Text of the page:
Beginning on Sept. 26, prospective jurors who completed an initial questionnaire will report to the federal courthouse in Charleston to undergo additional screening and receive instructions from the judge. Final questioning of potential jurors will begin Nov. 7 and continue until a final group of 12 jurors and a set of alternates are selected. Roof’s trial on charges related to last year’s shootings at Emanuel AME Church will commence once all parties involved decide upon the group who will ultimately decide his guilt or innocence.
Attorneys for the prosecution filed a series of motions earlier this week aimed at prohibiting Roof from providing an unsworn statement to the jury during the penalty phase of the trial. If the jury finds Roof guilty, they must then decide whether or not he will face the death penalty. If the trial does proceed into the sentencing phase, prosecutors are requesting that Roof be prohibited from addressing the jury to “ask for mercy ... apologize for the crime, or say anything else in an effort to lessen the impending sentence.”
In their argument against allowing Roof the opportunity to request mercy if convicted, the prosecution lays out the challenges faced in sentencing a person to execution. While those defending Roof only need to convince one juror that the death penalty is not a suitable punishment, prosecutors are tasked with presenting their case in a way that persuades the entire jury.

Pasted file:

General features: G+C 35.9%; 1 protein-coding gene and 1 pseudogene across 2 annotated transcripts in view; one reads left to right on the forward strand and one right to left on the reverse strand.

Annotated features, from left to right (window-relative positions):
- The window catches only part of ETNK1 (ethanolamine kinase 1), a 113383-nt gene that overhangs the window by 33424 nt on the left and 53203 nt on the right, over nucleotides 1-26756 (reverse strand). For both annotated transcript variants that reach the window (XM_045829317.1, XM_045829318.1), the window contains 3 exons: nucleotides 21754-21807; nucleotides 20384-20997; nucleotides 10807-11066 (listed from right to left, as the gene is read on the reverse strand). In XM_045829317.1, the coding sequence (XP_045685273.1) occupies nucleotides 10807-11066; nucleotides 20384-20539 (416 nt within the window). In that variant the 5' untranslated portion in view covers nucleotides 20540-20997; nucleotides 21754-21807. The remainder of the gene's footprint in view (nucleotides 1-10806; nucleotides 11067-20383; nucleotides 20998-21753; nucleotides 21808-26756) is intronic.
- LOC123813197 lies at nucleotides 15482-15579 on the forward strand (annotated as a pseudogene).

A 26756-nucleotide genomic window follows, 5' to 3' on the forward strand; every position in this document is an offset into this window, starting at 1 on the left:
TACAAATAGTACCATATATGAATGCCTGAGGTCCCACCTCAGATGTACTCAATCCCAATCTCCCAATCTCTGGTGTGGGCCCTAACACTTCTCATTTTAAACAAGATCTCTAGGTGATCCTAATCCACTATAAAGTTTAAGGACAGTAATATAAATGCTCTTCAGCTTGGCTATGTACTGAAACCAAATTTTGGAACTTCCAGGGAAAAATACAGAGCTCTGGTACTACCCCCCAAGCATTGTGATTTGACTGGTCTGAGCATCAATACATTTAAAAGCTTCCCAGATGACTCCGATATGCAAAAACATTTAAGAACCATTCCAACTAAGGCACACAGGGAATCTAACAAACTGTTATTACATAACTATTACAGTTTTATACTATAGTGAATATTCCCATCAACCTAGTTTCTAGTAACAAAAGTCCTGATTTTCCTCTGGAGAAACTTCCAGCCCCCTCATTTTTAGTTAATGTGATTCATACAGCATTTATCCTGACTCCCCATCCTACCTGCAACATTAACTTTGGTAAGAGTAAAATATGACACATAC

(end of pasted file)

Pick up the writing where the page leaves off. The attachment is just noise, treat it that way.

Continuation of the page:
During the trial, half of the courtroom seats available to the public will be allocated for the survivors and families of the victims from the attack at Mother Emanuel. Additional seating will be reserved for Roof’s family and members of the media. The remaining courtroom space will be available to the general public on a first-come, first-serve basis. Those seated in the courtroom will be given admission passes valid for that day, which must be presented to security officers to gain re-entry. Overflow seating will also be available to the public in another courtroom which will feature a live video feed of the trial.
The federal trial of Dylann Roof is likely to stretch across the last few months of the year, leading up to a separate state trial that will also take place in Charleston. Currently, jury selection in the state case is set to begin Jan. 17, 2017, on which day the first group of 200 potential jurors will report to a Charleston courthouse to begin the selection process. According to a recent scheduling order for the judge overseeing Roof’s state case, the trial will begin on or after Jan. 30 once a final jury has been drawn.
With 3,000 potential jurors summoned in the federal case of Dylann Roof, the judge overseeing the upcoming trial has laid out a plan for the proceedings.